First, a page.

There will be three new sub-detectors: a novel scintillator tracker, the Super Fine Grain Detector (SuperFGD), which instead of XY layers of bars consists of 2 million scintillating cubes, 1x1x1 cm3 each. Wavelength shifting fibers are crossing all cubes along the 3 axis and read out single sided by a MPPC. The combination of the three different views allow a full 3D track reconstruction of the outgoing tracks. Since each plane is read in the two projective directions, short tracks can be reconstructed with a minimum of three planes, reducing the detection threshold for low energy particles. The overall dimensions of the SuperFGD are 182x192x56 cubes with a mass of about 2 tonnes. 

Fig. 3: The opened UA1 magnet with the current ND280 inside in the experimental pit at J-PARC

Two new TPCs are placed above and below the SuperFGD. These TPCs are read out with a novel micro-pattern-gas-detector technology, namely resistive MicroMegas (ERAM). Eight ERAM modules are mounted on each side of the TPCs. The overall size of one TPC is 2 X 0.8 x 1.8 m. The main advantage of the Resistive MicroMegas technology with respect to bulk MicroMegas is that it allows to significantly improve the reconstruction of the track position, thanks to the spread of the charge over several pads. With pads of ~1 cm2 the ERAM produced for the T2K TPCs allows the track position to be measured with a resolution of 200 μm for horizontal tracks and better than 600 mu_m for diagonal tracks.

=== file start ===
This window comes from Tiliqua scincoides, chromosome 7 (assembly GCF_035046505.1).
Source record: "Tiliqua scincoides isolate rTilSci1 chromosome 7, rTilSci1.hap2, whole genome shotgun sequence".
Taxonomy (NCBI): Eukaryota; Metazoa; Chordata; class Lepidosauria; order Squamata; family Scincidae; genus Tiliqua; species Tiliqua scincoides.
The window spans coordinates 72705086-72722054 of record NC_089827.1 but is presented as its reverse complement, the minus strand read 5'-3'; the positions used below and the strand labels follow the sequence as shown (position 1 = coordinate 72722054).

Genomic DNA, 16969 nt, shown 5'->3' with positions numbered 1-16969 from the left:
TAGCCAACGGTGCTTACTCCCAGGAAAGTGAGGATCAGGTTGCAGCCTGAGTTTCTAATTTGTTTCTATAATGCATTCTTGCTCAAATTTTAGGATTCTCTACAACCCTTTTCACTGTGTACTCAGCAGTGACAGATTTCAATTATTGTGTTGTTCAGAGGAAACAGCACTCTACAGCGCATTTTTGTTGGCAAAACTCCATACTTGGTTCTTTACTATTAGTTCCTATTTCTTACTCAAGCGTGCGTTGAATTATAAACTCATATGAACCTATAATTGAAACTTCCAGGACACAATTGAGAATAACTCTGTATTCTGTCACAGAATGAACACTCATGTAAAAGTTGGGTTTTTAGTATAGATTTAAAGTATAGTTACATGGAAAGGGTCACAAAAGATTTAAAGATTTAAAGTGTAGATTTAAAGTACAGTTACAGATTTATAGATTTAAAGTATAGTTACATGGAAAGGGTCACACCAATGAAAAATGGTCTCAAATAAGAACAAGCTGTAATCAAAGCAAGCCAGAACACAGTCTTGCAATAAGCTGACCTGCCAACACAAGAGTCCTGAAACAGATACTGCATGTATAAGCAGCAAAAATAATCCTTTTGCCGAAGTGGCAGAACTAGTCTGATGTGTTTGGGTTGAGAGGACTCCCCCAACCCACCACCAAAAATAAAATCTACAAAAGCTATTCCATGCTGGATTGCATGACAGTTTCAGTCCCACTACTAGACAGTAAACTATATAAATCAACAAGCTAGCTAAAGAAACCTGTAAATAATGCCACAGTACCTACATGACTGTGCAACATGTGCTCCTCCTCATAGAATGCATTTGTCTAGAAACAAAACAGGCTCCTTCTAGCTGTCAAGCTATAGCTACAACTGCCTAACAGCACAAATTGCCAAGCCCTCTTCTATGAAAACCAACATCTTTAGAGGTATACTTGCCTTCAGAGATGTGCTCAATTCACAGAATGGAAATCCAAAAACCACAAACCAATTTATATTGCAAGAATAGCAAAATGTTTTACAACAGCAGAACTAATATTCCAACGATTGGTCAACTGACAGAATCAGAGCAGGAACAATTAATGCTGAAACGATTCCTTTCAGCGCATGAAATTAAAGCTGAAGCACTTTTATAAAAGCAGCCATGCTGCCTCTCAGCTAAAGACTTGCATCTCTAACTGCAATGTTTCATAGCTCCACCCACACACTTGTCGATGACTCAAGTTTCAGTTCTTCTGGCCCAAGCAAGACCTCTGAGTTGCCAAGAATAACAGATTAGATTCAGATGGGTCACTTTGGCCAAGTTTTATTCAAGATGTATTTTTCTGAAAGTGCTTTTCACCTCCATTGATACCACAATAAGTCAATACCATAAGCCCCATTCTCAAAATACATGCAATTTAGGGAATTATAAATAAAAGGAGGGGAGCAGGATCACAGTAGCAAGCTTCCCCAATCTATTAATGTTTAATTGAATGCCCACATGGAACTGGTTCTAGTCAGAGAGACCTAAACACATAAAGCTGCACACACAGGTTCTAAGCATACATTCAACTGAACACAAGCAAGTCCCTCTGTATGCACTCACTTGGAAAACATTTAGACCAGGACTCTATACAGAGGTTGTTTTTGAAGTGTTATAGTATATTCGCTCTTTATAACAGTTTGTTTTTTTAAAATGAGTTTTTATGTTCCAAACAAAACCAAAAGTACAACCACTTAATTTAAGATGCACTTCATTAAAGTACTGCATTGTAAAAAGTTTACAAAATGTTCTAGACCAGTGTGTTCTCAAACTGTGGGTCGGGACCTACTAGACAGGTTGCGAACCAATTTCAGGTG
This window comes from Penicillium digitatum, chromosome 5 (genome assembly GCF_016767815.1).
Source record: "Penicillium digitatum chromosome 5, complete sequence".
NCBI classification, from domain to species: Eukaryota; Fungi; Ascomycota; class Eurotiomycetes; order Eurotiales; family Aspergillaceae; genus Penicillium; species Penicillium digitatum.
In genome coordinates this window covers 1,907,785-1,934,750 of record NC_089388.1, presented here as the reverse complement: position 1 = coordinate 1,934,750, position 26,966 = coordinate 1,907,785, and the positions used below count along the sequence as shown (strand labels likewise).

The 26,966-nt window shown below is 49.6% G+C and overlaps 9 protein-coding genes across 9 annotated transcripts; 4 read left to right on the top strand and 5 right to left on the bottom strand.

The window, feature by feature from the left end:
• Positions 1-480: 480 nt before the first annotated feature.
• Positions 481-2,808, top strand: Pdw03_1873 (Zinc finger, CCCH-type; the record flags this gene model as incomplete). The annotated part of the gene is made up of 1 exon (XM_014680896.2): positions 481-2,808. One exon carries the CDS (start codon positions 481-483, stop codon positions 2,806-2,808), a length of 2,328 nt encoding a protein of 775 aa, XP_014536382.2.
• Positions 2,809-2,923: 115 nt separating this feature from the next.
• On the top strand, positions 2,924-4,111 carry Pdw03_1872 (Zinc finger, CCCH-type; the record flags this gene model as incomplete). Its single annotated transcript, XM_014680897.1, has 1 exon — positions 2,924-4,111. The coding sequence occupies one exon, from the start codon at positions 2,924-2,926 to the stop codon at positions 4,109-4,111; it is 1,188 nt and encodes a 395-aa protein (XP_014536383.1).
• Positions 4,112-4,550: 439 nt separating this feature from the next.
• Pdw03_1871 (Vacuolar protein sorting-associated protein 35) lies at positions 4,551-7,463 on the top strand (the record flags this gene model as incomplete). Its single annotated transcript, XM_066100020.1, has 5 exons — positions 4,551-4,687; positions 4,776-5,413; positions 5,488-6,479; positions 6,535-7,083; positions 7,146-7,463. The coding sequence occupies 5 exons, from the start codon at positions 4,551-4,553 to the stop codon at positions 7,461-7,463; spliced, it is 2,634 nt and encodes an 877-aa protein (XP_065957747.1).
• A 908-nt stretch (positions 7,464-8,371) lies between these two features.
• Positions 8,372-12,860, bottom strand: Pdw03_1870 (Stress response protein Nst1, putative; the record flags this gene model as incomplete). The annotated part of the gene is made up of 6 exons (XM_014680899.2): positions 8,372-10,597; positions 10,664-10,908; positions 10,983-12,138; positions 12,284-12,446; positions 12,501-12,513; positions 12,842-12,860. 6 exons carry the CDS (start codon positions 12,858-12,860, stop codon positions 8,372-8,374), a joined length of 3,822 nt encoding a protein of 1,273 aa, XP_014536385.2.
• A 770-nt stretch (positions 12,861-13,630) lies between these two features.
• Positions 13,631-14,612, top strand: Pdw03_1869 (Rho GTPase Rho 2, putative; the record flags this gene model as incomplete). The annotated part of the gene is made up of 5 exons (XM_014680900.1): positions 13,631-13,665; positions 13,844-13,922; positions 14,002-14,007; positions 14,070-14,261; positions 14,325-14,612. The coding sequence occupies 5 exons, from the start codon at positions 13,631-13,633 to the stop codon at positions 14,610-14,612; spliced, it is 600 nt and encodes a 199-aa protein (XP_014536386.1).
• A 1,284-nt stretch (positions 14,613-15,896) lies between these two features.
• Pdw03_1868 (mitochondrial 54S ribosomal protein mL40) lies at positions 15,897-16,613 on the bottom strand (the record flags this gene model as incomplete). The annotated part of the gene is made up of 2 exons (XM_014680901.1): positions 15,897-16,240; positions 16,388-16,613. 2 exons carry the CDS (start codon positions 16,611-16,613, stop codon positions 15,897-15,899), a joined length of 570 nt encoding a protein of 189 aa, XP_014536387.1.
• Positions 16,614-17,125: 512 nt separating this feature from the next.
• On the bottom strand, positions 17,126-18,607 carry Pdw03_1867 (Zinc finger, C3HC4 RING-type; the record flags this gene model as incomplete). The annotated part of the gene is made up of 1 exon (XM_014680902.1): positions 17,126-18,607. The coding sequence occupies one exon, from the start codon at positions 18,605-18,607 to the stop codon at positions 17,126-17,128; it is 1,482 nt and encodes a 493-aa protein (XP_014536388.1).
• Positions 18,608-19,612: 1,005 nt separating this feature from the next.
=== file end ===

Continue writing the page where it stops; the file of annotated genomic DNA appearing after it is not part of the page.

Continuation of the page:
In addition to SuperFGD and TPCs, a Time-of-Flight (TOF) detector will also be installed surrounding the new detectors. The TOF consists of 6 panels each made of 20 scintillator bars, 12 cm wide, 1 cm high and 210 cm long, read out on both sides by 12 MPPCs chained together. Time resolutions of 150 ps can be achieved with such a system. This system will discriminate particles produced inside of the detector from those produced in the magnet iron yokes.

EP Neutrino group is directly involved in T2K and the Upgrade project, and as NP07 project, the ND280 Upgrade, also profits from an excellent support from the CERN Neutrino Platform. The detector components are shipped from the more than 20 institutes worldwide collaborating in this project to CERN where they are assembled in dedicated areas in building 182 and EHN1. Fig. 4 shows the assembly work for the TOF detector in EHN1.